India’s initiative to connect Tier 2 and 3 airports under the Regional Connectivity Scheme (RCS) appears likely to provide a boost to the fledgling maintenance, repair, and overhaul (MRO) industry in India. The RCS, which offers incentives to airlines flying to underserved and remote destinations, has expanded with flights connecting 49 airports and 31 helipads in its first two phases. The RCS has opened 325 routes to 15 airlines and helicopter operators to include 23 new airports and 31 helipads.
According to the MRO Association of India, 75 percent of domestic carriers’ MRO work happens abroad. Now, with the RCS opening international routes to neighboring countries, further opportunities will open for international carriers for MRO as well, said Ministry of Civil Aviation economic advisor Vandana Aggarwal at the AeroMRO summit held in Delhi on December 5 and 6.
As growing domestic traffic congests larger Indian airports, up-and-coming airports will provide a haven for MRO facilities once the RCS results in more traffic, Vishok Mansingh, director of Mumbai-based consultancy CAV Aero, told AIN. “Meanwhile, line maintenance services also will be enhanced as private third-party providers set up shop at the smaller airports,” he said. “This will save airlines cost as trained personnel sign off flights.” Presently, an engineer accompanies an aircraft or has to travel by road to smaller airports for line maintenance, particularly for ATRs and smaller aircraft. That squanders time and a paying seat on the aircraft, he added. Mansingh said as aircraft movements to smaller airports increase, he could visualize heavier maintenance and component facilities opening thanks to better availability and more compelling economics than at metropolitan airports.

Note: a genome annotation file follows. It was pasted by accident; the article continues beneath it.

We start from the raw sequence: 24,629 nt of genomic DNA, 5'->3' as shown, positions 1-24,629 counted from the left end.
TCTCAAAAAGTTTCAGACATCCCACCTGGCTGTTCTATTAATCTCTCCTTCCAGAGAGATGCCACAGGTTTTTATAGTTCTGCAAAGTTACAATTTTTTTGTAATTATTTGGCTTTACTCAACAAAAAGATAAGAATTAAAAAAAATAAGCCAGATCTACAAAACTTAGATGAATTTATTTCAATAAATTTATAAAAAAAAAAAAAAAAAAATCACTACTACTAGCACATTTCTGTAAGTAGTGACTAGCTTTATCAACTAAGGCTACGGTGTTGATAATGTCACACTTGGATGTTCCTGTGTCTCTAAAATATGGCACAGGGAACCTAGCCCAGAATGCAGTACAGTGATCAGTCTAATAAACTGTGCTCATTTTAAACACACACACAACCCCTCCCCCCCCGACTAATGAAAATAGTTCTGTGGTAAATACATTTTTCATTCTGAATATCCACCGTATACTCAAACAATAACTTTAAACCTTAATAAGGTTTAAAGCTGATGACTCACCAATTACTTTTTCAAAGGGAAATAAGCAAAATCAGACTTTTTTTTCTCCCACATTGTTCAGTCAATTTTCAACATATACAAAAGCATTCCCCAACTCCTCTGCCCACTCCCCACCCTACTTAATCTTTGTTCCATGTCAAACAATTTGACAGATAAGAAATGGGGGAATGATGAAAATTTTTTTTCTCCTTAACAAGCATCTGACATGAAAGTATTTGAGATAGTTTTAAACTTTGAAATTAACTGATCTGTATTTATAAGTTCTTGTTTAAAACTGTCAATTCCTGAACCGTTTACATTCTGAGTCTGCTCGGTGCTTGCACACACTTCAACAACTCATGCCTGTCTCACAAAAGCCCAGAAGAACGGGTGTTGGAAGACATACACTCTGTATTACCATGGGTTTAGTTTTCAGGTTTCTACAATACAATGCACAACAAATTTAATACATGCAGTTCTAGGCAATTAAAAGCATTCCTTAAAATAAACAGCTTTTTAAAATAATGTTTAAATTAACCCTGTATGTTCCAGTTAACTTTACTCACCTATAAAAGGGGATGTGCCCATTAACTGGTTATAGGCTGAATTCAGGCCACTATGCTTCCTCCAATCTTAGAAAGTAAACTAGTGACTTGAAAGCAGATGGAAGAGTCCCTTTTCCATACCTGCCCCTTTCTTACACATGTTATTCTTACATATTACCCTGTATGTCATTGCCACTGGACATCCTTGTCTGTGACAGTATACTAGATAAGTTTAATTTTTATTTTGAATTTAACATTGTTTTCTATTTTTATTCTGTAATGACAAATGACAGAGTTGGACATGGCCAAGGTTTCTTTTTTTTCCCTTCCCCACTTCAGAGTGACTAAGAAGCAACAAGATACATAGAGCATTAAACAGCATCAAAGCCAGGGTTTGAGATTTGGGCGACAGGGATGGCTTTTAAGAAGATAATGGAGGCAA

The likes of regional carrier SpiceJet, which flies Bombardier Q400s under the RCS, face cost challenges at larger airports, said Arun Kashyap, executive vice president of engineering at SpiceJet Technic. “Base maintenance costs for the Q400 are higher than for narrowbody aircraft,” he said. “We have to develop maintenance hubs in remote cities.”
The rise of midsize maintenance stations at smaller airports will improve reliability and connectivity, reduce turnaround times for aircraft, and improve passenger experience, said Abhijit Choudhry, assistant general manager at interiors refurbishment provider Epsilon Aerospace.
Still, a series of challenges remains at underserved airports in India, including a need for engineers, training, and line maintenance, along with a lack of night landings. Efforts toward producing more trained personnel have begun. Last year, Pratt & Whitney announced the DGCA certification of a training center in Hyderabad to provide CAR147-approved training to aircraft engineers and technicians.